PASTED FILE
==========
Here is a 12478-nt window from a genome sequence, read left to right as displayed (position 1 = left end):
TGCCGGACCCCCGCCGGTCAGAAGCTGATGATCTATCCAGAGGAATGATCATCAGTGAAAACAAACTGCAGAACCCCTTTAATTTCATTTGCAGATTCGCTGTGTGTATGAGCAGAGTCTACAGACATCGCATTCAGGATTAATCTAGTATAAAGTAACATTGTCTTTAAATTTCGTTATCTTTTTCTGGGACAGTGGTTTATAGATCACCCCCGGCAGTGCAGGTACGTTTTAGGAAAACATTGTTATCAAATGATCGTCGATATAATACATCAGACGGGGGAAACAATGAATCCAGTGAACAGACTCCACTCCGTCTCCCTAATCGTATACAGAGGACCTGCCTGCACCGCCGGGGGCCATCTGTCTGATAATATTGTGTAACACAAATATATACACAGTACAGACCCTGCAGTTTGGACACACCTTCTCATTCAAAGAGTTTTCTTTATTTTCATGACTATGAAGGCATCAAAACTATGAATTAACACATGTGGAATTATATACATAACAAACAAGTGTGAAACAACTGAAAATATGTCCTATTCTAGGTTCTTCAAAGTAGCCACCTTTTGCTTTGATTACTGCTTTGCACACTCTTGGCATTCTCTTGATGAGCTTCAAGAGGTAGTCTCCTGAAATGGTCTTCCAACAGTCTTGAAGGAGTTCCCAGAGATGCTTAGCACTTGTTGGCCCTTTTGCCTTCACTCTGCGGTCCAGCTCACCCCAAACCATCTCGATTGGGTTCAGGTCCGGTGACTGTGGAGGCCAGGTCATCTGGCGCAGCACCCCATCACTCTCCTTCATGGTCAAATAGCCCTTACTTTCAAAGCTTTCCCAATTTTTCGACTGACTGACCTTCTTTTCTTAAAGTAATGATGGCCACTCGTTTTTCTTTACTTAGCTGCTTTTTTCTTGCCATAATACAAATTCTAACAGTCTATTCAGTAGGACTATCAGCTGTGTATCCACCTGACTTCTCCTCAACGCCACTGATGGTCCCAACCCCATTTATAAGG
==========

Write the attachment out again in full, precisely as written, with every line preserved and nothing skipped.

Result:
Here is a 12478-nt window from a genome sequence, read left to right as displayed (position 1 = left end):
TGCCGGACCCCCGCCGGTCAGAAGCTGATGATCTATCCAGAGGAATGATCATCAGTGAAAACAAACTGCAGAACCCCTTTAATTTCATTTGCAGATTCGCTGTGTGTATGAGCAGAGTCTACAGACATCGCATTCAGGATTAATCTAGTATAAAGTAACATTGTCTTTAAATTTCGTTATCTTTTTCTGGGACAGTGGTTTATAGATCACCCCCGGCAGTGCAGGTACGTTTTAGGAAAACATTGTTATCAAATGATCGTCGATATAATACATCAGACGGGGGAAACAATGAATCCAGTGAACAGACTCCACTCCGTCTCCCTAATCGTATACAGAGGACCTGCCTGCACCGCCGGGGGCCATCTGTCTGATAATATTGTGTAACACAAATATATACACAGTACAGACCCTGCAGTTTGGACACACCTTCTCATTCAAAGAGTTTTCTTTATTTTCATGACTATGAAGGCATCAAAACTATGAATTAACACATGTGGAATTATATACATAACAAACAAGTGTGAAACAACTGAAAATATGTCCTATTCTAGGTTCTTCAAAGTAGCCACCTTTTGCTTTGATTACTGCTTTGCACACTCTTGGCATTCTCTTGATGAGCTTCAAGAGGTAGTCTCCTGAAATGGTCTTCCAACAGTCTTGAAGGAGTTCCCAGAGATGCTTAGCACTTGTTGGCCCTTTTGCCTTCACTCTGCGGTCCAGCTCACCCCAAACCATCTCGATTGGGTTCAGGTCCGGTGACTGTGGAGGCCAGGTCATCTGGCGCAGCACCCCATCACTCTCCTTCATGGTCAAATAGCCCTTACTTTCAAAGCTTTCCCAATTTTTCGACTGACTGACCTTCTTTTCTTAAAGTAATGATGGCCACTCGTTTTTCTTTACTTAGCTGCTTTTTTCTTGCCATAATACAAATTCTAACAGTCTATTCAGTAGGACTATCAGCTGTGTATCCACCTGACTTCTCCTCAACGCCACTGATGGTCCCAACCCCATTTATAAGG